Asia’s top creatives discuss the relationship between innovation, creativity & problem solving
A closer relationship between client, agency and platforms is needed to find innovative, creative solutions to brands problems, according to South East Asia’s top creatives.
In a closed-door discussion, hosted by The Drum and Twitter, creative leadership from the top agencies in South East Asia chewed over the changing dynamic between clients and agencies, and what factors help creatives make their best work.
Overall, there was an agreement that Covid-19 had forged a step-change in how clients treat agencies in the APAC region, having more empathy for constraints and timelines while realizing brands need trusted partners in times where changes happen at breakneck speed.
A closer connection between marketers, agencies and the technology platforms will ensure innovation and creativity go together.
Grant Baxter, head of Twitter Next, South East Asia, explains, “Covid-19 forced people to focus on what really matters in life - health and family. It created conditions in which brands were diminished in importance, relative to the needs of the individual. It also allowed for brands to reflect on the role that they should or shouldn’t play in people’s lives. It recalibrated where their focus should be and that is perhaps a good thing.”
A closer bond
This notion is shared by Dan Jacques, regional group creative director, McCann Worldgroup Singapore, who believes that the uncertainty forged a closer bond between client and agency.
“It was a real sink or swim moment for brands – where do they fit in this global situation that everyone's facing? I had this analogy of it being like wandering through a creepy dark forest. We all know that you'd rather have someone alongside you doing that for it to be less scary. I feel that's where agencies really stepped up and you're seeing the outcome of that,” he explains.
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The benefit of this closer bond is that agencies can question client briefs and get into the meat of the challenges brands are facing, rather than purely responding to comms executions and tactical work.
Valerie Lim, strategy director, TSLA, explains, “Clients today don't want to work with robots, they don't want to work with ‘yes men’ who just agree. I think they are looking to us to be engaged, they want to be involved and they want to be challenged positively. We see it as no longer being agencies working for clients, the relationship has shifted to agencies working together with clients.”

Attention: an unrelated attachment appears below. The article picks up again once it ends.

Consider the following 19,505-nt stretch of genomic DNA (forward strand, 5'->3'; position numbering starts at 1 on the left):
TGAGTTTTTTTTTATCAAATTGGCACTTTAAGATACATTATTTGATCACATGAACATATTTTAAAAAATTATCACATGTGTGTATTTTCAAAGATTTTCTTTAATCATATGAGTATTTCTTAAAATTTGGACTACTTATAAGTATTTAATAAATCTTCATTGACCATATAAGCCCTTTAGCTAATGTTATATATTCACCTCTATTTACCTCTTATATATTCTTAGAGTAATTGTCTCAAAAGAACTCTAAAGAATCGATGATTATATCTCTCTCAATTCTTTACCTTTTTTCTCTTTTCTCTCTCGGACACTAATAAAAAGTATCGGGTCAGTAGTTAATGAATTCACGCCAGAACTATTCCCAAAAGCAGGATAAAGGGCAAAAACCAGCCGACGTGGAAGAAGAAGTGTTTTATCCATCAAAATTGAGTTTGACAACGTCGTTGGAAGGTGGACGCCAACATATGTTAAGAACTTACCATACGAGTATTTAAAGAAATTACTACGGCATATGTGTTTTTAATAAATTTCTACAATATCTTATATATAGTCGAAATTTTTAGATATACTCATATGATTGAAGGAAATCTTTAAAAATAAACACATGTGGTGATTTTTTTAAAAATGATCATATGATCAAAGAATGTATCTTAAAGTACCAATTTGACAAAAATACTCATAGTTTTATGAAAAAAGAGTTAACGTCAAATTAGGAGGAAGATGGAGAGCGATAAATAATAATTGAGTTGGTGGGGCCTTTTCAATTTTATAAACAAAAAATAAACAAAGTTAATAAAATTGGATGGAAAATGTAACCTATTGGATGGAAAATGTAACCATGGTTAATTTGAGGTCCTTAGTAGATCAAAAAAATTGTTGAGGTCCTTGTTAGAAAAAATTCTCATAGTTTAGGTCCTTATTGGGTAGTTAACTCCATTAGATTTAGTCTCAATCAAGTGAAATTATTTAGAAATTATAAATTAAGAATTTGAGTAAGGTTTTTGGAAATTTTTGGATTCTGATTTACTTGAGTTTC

Laying down the narrative
The tactical and creative work is still essential and driving a large proportion of agency work but having an input in the strategic stages before this makes for better work overall, according to Dave Holland, creative director and head of design, BBH Singapore. A big theme from the discussion was the need for brands to address their narrative, purpose and find a way to be more authentic with the customers they are coveting.
“What I see constantly is the need to address narrative, and how that affects your positioning in the market in terms of what you stand for. The strategic partnership, walking alongside them, is about laying down the narrative and the cultural understanding, understanding why they do what they do before any work begins. This helps brands find their place or reaffirm their place in the cultural landscape or their category, then you can hand over to a creative team or a big idea person to uncover how to express that for a brand,” he adds.
The key part of the process for unlocking the cultural and category narratives is in gathering insights. Platforms like Twitter provide instant access to the pulse of people’s thoughts on anything, anywhere, but agencies provide the much-needed layer of curation to this always-on data world.